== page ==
Shelby 18 years ago

My favorite IP dish is the Saag Paneer Korma, BTW...which is not exactly pretty to look at.

tomking 17 years, 9 months ago

Here's a good comment:

I am an ex-Lawrencian(?) and I lived in Lawrence, as a KU student originally from India, in an era when the closest Indian store and restaurant were in Kansas City. The first Indian store opened in Lawrence when I was leaving, in the late '80's. I still keep up with the goings-on in Lawrence, and it heartening to note that there are now TWO Indian restaurants in Lawrence.

However, I am writing to point out a few misconceptions about India and Indian cuisine, and correct the record. First, Hindi is not the "National Language". It never has been. Hindi is the most-spoken language, but it is not the National language. Admittedly, this is somewhat an esoteric point, that has escaped even most Indians, especially those who are from the North. There was a huge 'revolution' in the South in 1967 to prevent Hindi from becoming the National language. I don't want to turn this into a political issue, but I want to set the fact straight.

This leads me into the next point about the statement "broadest of classifications allow for eight distinct regional cuisines". Conspicuous by the absence is a whole swath of land which represents "Southern" cuisine: Madras, Andhra and Kerala cuisine. It is the broad Madras and Andhra cuisines which are home to the characteristic fiery dishes, and Kerala is the home of the spices (I once defended a thesis titled "The root cause of Western Civilization was the European craving for Indian food, and Kerala spices" at the erstwhile local watering-hole called "Sanctuary" following a night of indulging in "$1.50 pitcher specials"!!). There are some fantastic restaurants serving authenic South Indian food in the San Francisco Bay Area, where I now make my home.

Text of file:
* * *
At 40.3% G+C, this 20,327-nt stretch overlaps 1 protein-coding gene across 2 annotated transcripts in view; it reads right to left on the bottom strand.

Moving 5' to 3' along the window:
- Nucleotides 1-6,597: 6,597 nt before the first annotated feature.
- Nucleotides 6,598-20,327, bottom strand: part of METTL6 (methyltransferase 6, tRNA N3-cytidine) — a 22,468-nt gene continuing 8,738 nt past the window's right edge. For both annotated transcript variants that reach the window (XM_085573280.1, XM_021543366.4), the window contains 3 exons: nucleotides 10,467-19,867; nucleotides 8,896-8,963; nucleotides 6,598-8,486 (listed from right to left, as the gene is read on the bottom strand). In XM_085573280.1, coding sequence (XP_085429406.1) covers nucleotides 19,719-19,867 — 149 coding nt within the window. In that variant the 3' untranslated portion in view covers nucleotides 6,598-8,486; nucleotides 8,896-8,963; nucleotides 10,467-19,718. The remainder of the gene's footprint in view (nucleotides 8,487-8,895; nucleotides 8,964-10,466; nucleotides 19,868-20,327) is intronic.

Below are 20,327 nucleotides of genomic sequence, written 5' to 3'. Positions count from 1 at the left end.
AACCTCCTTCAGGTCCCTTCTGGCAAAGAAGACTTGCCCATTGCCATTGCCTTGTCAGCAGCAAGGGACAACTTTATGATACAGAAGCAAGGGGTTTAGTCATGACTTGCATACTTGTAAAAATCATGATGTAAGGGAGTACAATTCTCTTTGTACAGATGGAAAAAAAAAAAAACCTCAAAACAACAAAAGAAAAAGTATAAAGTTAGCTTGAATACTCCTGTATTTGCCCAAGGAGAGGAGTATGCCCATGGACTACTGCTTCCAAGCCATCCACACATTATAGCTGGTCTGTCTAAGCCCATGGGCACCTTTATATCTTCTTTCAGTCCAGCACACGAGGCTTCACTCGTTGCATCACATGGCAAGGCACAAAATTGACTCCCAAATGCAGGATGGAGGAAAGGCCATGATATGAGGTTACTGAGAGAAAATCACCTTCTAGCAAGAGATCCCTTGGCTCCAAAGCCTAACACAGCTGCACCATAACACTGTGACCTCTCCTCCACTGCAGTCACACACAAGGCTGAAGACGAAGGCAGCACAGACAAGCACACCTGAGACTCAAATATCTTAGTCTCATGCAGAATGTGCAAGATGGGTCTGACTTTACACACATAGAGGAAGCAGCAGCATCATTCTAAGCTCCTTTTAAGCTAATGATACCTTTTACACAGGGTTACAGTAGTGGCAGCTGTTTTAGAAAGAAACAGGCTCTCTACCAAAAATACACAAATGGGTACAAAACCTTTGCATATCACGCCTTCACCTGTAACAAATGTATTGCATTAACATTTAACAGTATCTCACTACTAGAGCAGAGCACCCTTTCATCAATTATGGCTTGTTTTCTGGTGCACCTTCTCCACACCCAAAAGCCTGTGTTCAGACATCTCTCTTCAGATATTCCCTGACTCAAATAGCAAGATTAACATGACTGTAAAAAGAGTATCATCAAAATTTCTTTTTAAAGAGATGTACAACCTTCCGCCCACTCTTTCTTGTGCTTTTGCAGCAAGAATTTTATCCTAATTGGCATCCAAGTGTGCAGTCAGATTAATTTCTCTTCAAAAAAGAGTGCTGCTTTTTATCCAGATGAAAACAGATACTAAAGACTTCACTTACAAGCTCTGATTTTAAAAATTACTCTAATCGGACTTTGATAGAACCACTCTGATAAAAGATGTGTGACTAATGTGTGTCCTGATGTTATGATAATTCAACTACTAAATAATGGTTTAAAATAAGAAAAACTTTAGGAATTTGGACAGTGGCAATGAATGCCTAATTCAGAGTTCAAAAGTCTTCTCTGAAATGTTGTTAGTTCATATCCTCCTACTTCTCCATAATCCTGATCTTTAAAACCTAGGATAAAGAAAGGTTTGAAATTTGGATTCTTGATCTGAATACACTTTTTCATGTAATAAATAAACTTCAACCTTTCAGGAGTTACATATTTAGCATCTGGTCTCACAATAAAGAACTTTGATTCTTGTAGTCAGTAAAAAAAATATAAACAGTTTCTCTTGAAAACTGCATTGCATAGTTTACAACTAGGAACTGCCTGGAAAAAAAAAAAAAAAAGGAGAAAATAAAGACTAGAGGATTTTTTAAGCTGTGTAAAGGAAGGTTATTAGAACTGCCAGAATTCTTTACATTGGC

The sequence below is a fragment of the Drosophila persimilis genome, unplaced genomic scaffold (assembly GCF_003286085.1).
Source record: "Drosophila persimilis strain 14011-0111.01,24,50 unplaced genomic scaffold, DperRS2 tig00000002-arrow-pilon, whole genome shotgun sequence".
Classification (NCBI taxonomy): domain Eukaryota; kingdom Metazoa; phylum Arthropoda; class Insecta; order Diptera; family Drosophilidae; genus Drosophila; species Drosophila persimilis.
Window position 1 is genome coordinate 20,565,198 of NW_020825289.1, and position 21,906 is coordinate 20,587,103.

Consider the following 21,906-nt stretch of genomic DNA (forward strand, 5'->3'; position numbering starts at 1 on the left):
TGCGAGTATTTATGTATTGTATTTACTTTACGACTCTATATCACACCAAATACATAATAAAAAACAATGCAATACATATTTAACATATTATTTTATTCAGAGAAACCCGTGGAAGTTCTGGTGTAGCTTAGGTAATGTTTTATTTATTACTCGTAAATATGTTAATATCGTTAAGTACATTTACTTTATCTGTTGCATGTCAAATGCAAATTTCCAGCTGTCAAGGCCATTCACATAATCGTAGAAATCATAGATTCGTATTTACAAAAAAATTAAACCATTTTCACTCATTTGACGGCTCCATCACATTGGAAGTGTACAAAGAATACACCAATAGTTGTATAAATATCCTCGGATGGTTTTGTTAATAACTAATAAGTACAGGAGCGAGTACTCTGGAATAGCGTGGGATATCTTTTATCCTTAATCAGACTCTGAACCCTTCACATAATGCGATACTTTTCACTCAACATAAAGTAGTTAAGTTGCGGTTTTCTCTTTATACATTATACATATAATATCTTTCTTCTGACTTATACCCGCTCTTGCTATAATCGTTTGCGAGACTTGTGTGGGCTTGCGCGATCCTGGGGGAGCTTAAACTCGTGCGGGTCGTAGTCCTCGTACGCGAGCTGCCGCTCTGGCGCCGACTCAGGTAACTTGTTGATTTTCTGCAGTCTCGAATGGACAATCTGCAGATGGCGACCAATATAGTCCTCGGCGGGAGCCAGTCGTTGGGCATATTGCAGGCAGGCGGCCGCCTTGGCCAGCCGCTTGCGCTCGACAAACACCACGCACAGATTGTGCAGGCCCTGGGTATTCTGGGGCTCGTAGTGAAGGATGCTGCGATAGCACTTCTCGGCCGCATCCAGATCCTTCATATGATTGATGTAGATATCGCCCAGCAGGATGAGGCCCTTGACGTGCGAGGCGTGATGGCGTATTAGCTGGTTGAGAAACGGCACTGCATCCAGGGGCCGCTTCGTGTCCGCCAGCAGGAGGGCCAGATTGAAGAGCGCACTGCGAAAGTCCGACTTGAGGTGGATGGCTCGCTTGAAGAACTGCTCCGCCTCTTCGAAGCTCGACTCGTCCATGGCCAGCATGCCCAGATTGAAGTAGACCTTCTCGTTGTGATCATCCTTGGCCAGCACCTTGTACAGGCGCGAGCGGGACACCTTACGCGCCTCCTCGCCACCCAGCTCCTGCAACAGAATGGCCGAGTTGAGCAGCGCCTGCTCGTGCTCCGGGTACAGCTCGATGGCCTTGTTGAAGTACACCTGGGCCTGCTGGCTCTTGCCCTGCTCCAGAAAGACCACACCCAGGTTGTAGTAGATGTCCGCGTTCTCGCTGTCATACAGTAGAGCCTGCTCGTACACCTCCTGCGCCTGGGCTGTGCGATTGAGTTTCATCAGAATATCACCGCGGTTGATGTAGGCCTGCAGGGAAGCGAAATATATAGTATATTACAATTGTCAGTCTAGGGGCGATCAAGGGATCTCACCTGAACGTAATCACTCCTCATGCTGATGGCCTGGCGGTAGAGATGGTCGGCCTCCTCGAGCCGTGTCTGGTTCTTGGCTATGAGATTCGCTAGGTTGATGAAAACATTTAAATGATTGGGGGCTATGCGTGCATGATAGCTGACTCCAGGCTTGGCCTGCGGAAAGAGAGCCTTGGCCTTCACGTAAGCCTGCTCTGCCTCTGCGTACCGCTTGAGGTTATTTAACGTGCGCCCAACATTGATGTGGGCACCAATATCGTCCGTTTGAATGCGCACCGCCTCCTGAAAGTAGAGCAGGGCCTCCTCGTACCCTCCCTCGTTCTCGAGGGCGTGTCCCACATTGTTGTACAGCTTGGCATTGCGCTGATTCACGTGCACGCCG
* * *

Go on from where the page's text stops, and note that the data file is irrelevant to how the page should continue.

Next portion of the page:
Finally, while I agree with the sentiments of "atithi devo bhava" it's not a Mughlai saying. That is last line of a four-line verse from the Rig Veda, in Sanskrit, which antedates the Mughals by at least 3000 years (Original: "Mathru devo bhava; Pithru devo bhava; Achaarya devo bhava; atithi devo bhava" meaning "May my mother be my God, may my father be my God; may my teacher be my God; may my guests be my God"). The Mughals were (at the earliest) from the 13th Century, and spoke Urdu, a language derived from Arabic, Persian and Sanskrit.

I do immensely appreciate the author taking time to point out the Chicken Tikka Masala is a totally British creation (I doubt that you'd ever find that in any restaurant in India, perhaps only as an inside joke), similar to American Chop Suey served in Chinese restaurants, which was a San Francisco invention.

Thank you for indulging my ramblings. We hope that there comes a day when Lawrence, Kansas, will be blessed with a restaurant serving cuisine from each major region of India. After all, I have rarely seen a city (I have lived in several; after 20 years in the US, I finally got around to live long enough in one State that I had to renew my driver's license!!) that appreciates the cultural and ethnic diversity of its population as Lawrence!